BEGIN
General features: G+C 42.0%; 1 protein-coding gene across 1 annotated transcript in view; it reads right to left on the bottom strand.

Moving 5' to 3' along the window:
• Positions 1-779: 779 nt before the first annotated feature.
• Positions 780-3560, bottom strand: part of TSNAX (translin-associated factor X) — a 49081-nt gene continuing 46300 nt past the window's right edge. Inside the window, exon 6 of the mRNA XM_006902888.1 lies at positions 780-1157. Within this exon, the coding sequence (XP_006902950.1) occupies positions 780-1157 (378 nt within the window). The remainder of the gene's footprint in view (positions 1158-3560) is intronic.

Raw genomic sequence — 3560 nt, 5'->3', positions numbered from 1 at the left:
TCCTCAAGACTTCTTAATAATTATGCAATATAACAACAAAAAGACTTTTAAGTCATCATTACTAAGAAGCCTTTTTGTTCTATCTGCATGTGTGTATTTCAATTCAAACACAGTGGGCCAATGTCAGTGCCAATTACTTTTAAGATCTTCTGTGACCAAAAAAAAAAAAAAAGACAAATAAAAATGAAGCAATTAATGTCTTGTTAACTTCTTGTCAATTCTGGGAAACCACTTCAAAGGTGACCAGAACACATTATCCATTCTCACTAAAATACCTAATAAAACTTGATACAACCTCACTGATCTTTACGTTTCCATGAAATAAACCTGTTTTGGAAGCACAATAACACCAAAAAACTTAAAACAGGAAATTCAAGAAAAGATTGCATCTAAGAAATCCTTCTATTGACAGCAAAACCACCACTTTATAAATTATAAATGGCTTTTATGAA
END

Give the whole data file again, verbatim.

General features: G+C 42.0%; 1 protein-coding gene across 1 annotated transcript in view; it reads right to left on the bottom strand.

Moving 5' to 3' along the window:
• Positions 1-779: 779 nt before the first annotated feature.
• Positions 780-3560, bottom strand: part of TSNAX (translin-associated factor X) — a 49081-nt gene continuing 46300 nt past the window's right edge. Inside the window, exon 6 of the mRNA XM_006902888.1 lies at positions 780-1157. Within this exon, the coding sequence (XP_006902950.1) occupies positions 780-1157 (378 nt within the window). The remainder of the gene's footprint in view (positions 1158-3560) is intronic.

Raw genomic sequence — 3560 nt, 5'->3', positions numbered from 1 at the left:
TCCTCAAGACTTCTTAATAATTATGCAATATAACAACAAAAAGACTTTTAAGTCATCATTACTAAGAAGCCTTTTTGTTCTATCTGCATGTGTGTATTTCAATTCAAACACAGTGGGCCAATGTCAGTGCCAATTACTTTTAAGATCTTCTGTGACCAAAAAAAAAAAAAAAGACAAATAAAAATGAAGCAATTAATGTCTTGTTAACTTCTTGTCAATTCTGGGAAACCACTTCAAAGGTGACCAGAACACATTATCCATTCTCACTAAAATACCTAATAAAACTTGATACAACCTCACTGATCTTTACGTTTCCATGAAATAAACCTGTTTTGGAAGCACAATAACACCAAAAAACTTAAAACAGGAAATTCAAGAAAAGATTGCATCTAAGAAATCCTTCTATTGACAGCAAAACCACCACTTTATAAATTATAAATGGCTTTTATGAA